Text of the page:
It sounds so simple and smart. Buy one of them small flying thingamabobs, throw a camera on it, and use it to snap all new kinds of photos and video during practice.
Three NFL teams did just that during spring workouts -- by launching drones into the air above their practice fields to capture new and potentially edifying angles of their players' work. But not a single drone has flown -- at least not for football purposes -- in the first two weeks of training camp. Some teams have been delayed or deterred by FAA regulations, but based on recent conversations with multiple coaches, there remains a fair degree of skepticism about the current value and necessity of drone videos.
Advocates say a drone's ability to hover close to the line of scrimmage offers a unique vantage point for teaching and correcting mistakes. As of now, however, only a few NFL decision-makers agree.
"We looked at it hard, and for us it's just not there yet," Baltimore Ravens coach John Harbaugh said. "It's like the virtual reality technology that everyone's talking about. You start studying it, and it's incredibly cool. Then you start looking at applications. How can it help you? … I don't want to do anything that I don't know exactly what we're going to get out of it. To me, I feel like you're taking more away from what you're doing by chasing these things."
Harbaugh did add: "It's going to be a piece that can help one day. It won't change everything. It's not going to change the way the game is taught or anything. But it'll give another teaching tool."
Drones are nothing new in the worlds of government and technology, of course, but they gained momentum around the NFL this spring, when a company called Media Right introduced a new model known as Phantom 3. According to Media Right president Betsy Chapman, improved stability made this edition a better candidate to produce clear and detailed video. Soon, five NFL teams -- the Dallas Cowboys, Seattle Seahawks, Tennessee Titans, Oakland Raiders and New York Giants -- had placed orders. The St. Louis Rams ordered one this week, mostly for use in their digital/broadcast department, but with the option of football-related use in the future.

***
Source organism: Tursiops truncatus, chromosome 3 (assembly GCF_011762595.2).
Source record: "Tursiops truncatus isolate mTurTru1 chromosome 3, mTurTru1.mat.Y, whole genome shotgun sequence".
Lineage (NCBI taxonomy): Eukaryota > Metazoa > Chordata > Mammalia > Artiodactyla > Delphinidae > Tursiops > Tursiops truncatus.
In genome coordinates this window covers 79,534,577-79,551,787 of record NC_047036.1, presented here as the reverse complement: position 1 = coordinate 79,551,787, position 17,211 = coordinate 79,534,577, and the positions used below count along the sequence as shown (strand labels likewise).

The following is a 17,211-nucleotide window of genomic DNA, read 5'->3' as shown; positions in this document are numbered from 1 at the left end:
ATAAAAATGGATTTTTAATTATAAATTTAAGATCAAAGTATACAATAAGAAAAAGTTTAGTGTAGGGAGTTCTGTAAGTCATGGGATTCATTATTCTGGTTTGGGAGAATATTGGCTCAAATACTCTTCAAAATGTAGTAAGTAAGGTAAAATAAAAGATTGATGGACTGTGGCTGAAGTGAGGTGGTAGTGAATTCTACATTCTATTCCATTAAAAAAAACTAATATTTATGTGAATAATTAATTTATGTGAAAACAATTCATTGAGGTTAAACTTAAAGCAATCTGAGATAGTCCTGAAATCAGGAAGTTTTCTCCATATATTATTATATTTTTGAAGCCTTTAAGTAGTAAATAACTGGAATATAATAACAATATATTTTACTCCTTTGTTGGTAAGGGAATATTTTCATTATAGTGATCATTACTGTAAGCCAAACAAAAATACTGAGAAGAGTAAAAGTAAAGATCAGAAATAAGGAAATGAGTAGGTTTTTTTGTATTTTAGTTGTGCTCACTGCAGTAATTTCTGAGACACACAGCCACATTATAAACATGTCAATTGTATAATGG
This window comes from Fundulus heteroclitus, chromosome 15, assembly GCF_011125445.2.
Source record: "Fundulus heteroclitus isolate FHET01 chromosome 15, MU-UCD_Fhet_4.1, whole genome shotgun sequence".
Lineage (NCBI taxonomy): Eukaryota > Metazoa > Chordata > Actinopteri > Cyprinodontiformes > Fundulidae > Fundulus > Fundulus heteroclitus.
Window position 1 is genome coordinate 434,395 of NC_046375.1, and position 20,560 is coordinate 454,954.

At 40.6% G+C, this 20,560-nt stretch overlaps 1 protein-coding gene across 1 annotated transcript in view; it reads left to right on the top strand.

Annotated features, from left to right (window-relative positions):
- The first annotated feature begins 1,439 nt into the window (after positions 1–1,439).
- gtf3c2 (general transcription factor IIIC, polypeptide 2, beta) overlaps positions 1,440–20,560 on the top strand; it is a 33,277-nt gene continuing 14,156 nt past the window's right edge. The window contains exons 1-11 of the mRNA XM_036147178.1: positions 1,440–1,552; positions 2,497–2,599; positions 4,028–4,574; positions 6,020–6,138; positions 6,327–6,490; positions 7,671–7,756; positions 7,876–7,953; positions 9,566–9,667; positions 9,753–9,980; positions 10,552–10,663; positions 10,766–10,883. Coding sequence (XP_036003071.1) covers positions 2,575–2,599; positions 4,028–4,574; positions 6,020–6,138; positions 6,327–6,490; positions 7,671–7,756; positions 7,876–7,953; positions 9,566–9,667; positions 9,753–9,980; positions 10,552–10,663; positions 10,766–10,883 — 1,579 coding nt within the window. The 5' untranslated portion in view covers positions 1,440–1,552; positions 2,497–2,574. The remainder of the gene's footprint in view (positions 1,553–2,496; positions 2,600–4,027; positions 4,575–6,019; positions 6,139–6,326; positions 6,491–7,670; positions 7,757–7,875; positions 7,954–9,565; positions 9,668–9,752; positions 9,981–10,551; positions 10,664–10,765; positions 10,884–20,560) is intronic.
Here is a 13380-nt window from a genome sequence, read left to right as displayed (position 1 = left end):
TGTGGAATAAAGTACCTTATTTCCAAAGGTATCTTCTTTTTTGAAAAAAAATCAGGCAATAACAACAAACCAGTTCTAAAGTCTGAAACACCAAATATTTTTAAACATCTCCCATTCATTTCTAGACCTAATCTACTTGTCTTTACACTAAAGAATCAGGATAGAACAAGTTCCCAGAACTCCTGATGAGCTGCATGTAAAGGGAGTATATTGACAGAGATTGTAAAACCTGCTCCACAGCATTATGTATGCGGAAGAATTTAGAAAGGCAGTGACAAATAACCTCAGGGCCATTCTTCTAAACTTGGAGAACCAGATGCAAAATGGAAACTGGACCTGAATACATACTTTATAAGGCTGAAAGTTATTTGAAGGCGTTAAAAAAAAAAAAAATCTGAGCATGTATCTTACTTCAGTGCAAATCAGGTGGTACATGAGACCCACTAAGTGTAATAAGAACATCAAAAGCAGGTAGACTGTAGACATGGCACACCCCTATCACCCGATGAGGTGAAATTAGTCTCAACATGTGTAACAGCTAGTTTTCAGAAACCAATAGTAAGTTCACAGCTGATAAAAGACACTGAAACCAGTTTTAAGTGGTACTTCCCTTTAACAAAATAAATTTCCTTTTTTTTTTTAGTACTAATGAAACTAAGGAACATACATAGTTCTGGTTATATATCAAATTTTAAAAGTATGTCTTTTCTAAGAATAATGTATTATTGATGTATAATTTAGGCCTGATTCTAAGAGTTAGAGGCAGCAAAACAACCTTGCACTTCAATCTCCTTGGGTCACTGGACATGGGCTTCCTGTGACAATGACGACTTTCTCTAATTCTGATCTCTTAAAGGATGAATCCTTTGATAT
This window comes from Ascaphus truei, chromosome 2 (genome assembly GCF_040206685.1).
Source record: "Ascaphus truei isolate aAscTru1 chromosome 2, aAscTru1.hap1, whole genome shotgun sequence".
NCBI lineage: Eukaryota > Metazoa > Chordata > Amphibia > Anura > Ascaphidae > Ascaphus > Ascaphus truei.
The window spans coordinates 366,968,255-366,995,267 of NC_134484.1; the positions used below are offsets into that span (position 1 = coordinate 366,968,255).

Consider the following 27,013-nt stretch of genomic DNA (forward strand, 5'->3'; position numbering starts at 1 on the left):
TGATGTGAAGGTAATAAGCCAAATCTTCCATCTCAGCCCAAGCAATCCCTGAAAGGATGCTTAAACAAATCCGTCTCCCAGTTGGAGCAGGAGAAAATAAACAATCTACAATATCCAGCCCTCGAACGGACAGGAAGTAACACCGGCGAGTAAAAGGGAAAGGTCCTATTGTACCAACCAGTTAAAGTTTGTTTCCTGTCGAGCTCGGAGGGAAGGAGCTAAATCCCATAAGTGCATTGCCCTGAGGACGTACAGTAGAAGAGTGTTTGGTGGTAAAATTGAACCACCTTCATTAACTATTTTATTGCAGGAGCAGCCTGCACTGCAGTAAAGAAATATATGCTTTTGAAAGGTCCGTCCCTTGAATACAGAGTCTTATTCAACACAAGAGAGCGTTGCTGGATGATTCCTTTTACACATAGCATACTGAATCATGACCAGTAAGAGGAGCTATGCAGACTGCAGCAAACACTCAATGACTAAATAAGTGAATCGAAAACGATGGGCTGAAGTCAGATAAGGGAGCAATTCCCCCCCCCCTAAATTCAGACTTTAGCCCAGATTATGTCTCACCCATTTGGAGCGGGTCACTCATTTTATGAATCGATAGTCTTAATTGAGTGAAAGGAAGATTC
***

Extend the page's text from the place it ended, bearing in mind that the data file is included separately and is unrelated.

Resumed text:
"In the past, these things have fallen into trees, and that turned off some teams," said Chapman, who runs the company out of Utah. "This [model] is sturdy and in control."
Users of the Phantom 3, which ranges from $999 for the basic model to $1,259 for the super–HD camera upgrade, can drive it with an iPhone or fly it indoors. Batteries cost around $129, and the machine can film for up to 15 minutes at a time.
The Cowboys were intrigued after visiting a spring practice at Southern Methodist University, where a drone was in use. SMU coach Chad Morris said he uses drone video to enhance quarterback development; watching a play from about 15 feet high and 10 yards behind the offense creates what Morris considers the ultimate vantage point for teaching.
Meanwhile, for red-zone work, Morris said drones give his coaches a wide-zone angle of the end zone. Ambitious teams can simulate quarterback movements inside a film room while replaying the action live.
"You can see the whole scope of the defense with a drone," Morris said. "It's the best way to do that."
The Cowboys brought Morris to one of their OTAs for more consultation and were one of three teams, along with the Giants and New England Patriots, who tested in the spring. (Details of the Patriots' use and origination of purchase are unclear.)
"This allows you to get a little closer, so you can coach better," Garrett told reporters. "You can see hand placement. You see where they have their feet, where they have their eyes. I think that's important. You can look at that and coach them better, being that much closer to the action."
The Cowboys are awaiting an FAA permit before using their drone in camp, as are the Titans. Giants spokesman Pat Hanlon said the team's decision not to use its drone was unrelated to FAA regulations but "strictly made an organizational/coaching decision at this point." Neither the Patriots nor Seahawks responded to questions on the topic. The FAA's full set of drone policies can be found on its website.
Pittsburgh Steelers coach Mike Tomlin, meanwhile, said he prefers to wait out new technology so "everyone else can knock all the kinks out before I get on board." Still, the Steelers couldn't use a drone at their training camp if they wanted to. Their practice fields at Saint Vincent College are about 3 miles from Arnold Palmer Regional Airport, which makes it a no-drone zone, according to team spokesman Burt Lauten.
The same is true for the Cleveland Browns, who practice 2.5 miles from Cleveland Hopkins Airport.
"You start worrying about air space," Brows coach Mike Pettine said. "That's one of the last things I want to have to worry about."
Pettine's comment aside, the league's current ambivalence isn't based solely on anti-technology fear. Rather than use drones this summer, the Ravens are experimenting with a MastRCam, a contraption that works like a periscope. A camera perched atop a pole shoots elevated video while a consultant watches and edits on the ground.
In Green Bay, the Packers decided their state-of-the-art practice facility gives them every angle they need.
"We're able to shoot from four locations," coach Mike McCarthy said. "Maybe it gives you something, but I don't feel it's necessary. To me, it's a bonus and not a necessity at all."
That sentiment could change as drone equipment improves over time. For now, however, the NFL is mostly a drone-free zone.
ESPN.com's Pat McManamon contributed to this report.